Defining Altcoins: Everything You Need to Know
Altcoins are any cryptoassets that aren't Bitcoin. This article looks into the history of altcoins and what they offer today.
On an otherwise uneventful day on January 3rd, 2009, a new technology would change the world forever. Satoshi Nakamoto mined Bitcoin's first block—The Genesis Block—establishing the first decentralized cryptocurrency. Bitcoin, with a mysterious, almost mythical origin story, would go on to change the way we think about money. Its creator birthed Bitcoin through immaculate conception, gave it to the world, and then disappeared without a trace.
Throughout Bitcoin's lifetime, it's sparked evangelists and naysayers in equal measure, made and broken fortunes, and weathered more than a few storms. It's been compared to everything from the invention of the internet to the tulip mania of 1637. The fanfare never stopped, it only grew, and Bitcoin's garnered an almost religious following.
But with all the excitement around Bitcoin and all the staunch defenders of its throne, there have been those who've sought to create alternatives to the cryptocurrency that started it all. These are altcoins.
What are Altcoins?
Put simply; altcoins are any crypto assets that aren't Bitcoin. That's the most straightforward definition, but it doesn't give you much to go on if you're trying to understand what altcoins are and why they exist. So, let's dig a little deeper.
Altcoins are cryptocurrency assets created in the wake of Bitcoin's success. They're often characterized as improved versions of Bitcoin or solutions to perceived flaws in the Bitcoin network. The oft-referenced Blockchain Trilemma posits that it's impossible to have scalability, security, and decentralization all at once—something must be sacrificed for another to exist.
How Did Altcoins Come to Exist?
Soon, people realized that the Bitcoin base layer wasn't fast enough to handle the number of transactions being sent daily. This resulted in increased transaction fees and longer wait times to get your transaction included in a block by miners. As such, many developers created altcoins to improve this metric.
Furthermore, some developers found Bitcoin too "boring" for their taste. They wanted to experiment with different use cases for cryptocurrency beyond just being a store of value or a means of payment.
A whole new generation of coins sprang up. Ethereum, Litecoin, Bitcoin Cash, and other altcoins introduced new features that helped them process more transactions per second than Bitcoin and apply similar cryptographic principles to other financial applications.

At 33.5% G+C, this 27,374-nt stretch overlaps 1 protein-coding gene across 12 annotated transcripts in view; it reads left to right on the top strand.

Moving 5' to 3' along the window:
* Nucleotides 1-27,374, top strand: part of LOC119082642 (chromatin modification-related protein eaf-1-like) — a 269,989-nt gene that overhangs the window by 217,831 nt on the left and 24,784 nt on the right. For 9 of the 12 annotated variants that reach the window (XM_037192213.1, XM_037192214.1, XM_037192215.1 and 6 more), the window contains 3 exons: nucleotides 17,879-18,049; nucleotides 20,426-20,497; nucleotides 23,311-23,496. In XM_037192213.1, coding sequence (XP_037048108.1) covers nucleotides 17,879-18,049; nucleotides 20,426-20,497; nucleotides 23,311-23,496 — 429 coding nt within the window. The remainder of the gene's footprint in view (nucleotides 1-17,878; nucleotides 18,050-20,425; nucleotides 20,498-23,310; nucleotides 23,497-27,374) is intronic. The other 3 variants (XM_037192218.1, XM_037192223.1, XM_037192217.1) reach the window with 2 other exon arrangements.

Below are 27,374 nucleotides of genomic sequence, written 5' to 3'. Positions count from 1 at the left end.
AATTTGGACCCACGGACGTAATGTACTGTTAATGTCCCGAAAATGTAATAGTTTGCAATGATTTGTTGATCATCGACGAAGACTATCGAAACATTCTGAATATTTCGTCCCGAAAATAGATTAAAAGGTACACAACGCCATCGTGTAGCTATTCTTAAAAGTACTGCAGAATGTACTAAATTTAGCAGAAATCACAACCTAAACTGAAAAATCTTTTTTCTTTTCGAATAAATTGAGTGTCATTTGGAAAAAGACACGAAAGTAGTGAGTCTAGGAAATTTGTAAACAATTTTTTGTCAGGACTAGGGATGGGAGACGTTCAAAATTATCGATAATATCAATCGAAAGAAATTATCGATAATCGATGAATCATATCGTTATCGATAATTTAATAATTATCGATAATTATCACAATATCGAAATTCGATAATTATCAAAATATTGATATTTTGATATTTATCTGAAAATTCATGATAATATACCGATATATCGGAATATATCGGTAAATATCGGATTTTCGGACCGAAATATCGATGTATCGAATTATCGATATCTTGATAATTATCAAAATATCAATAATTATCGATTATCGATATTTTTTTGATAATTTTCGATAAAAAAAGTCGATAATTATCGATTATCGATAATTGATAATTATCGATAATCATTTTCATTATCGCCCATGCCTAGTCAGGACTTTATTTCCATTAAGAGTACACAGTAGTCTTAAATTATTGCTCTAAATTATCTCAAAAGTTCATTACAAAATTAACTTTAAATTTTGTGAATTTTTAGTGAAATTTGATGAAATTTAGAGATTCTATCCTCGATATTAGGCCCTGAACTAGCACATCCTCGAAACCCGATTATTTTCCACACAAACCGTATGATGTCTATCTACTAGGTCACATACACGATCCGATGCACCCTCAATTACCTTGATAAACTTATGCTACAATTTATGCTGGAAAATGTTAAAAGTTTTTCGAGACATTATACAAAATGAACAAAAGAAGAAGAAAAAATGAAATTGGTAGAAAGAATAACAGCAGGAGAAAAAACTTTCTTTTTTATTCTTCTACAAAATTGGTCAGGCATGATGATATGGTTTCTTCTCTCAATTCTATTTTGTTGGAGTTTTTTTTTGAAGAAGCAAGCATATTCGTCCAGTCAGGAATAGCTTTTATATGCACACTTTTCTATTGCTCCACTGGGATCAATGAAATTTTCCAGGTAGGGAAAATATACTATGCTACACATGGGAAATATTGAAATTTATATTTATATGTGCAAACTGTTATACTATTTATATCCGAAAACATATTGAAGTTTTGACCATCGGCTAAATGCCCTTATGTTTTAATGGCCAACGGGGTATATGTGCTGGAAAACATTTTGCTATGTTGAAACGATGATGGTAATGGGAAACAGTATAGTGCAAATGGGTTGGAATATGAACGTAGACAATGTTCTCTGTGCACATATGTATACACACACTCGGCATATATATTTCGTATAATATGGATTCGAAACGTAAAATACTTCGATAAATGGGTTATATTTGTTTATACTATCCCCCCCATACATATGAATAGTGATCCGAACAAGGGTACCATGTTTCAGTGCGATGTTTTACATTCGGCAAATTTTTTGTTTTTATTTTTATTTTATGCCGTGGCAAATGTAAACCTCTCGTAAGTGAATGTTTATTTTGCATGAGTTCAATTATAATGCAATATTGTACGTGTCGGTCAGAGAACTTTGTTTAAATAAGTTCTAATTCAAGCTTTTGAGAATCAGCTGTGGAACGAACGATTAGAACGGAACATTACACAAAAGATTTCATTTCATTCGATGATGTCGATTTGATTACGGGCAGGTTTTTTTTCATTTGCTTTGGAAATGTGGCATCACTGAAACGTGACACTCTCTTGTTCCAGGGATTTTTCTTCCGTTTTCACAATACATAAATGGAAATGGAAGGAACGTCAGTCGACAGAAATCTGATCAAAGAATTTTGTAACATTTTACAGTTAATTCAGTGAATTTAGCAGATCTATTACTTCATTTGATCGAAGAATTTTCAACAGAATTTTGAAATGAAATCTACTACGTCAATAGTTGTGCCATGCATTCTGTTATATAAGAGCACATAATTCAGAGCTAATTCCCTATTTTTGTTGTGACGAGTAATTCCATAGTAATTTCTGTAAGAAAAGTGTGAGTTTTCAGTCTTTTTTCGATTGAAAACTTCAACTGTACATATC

How Have Altcoins Fared?
Bitcoin, the original cryptocurrency, still dwarfs all other altcoins in terms of price and market capitalization. It's the most decentralized and secure blockchain, and it's weathered many storms over the years. While some altcoins have come and gone, Bitcoin has remained.
Furthermore, the altcoins that sought to enhance transaction speed have been fraught with issues along the other two Trilemma metrics. Decentralization and security usually decrease as transaction speed increases and vice versa. Consequently, it's become increasingly difficult for altcoins to find that perfect balance.
These days, we've realized that the Blockchain Trilemma may not be a trilemma at all. The Lightning Network, a second-layer solution built on Bitcoin, has helped the network scale without sacrificing decentralization or security. It's growing in capacity and adoption rapidly, making redundant many of the altcoins that sought to improve on Bitcoin's scalability.
Ethereum has done an impressive job differentiating itself from Bitcoin. It's become the de-facto platform for building decentralized applications, and its native currency, Ether, is used to pay transaction fees on the Ethereum network. The technological experimentation that Ethereum's smart contracts enable has resulted in a broad range of use cases, from digital asset management to decentralized exchanges.
Still, it's also faced challenges with scalability, which it hopes to address with the launch of Ethereum 2.0. But Ethereum suffers more systemic risk than Bitcoin, as it must undergo significant protocol changes to upgrade.
What's Next for Altcoins?
The future is very much up in the air regarding altcoins. While some have found success in carving out a niche for themselves, the vast majority have failed to live up to the hype. We should laud experimentation in crypto, but we should also be mindful that most will fail.
On the other hand, Bitcoin continues to chug along, slowly but surely becoming more mainstream with each passing day. Bitcoin is boring, but it works. It doesn't try to do everything, move fast and break things, or make bold promises that it might not be able to keep. Instead, it focuses on being the best store of value and payment network that it can be.
And that, in a nutshell, is the appeal of Bitcoin. It's not the most glamorous cryptocurrency on the market, but it's the most reliable. And in a world full of digital snake oil, that's worth something.
Time will tell what the future holds for altcoins. But one thing is sure: they'll unlikely ever dethrone Bitcoin as money. Bitcoin is more secure. It's more decentralized. It's money in a way that altcoins aren't.
There's Bitcoin, and there's everything else.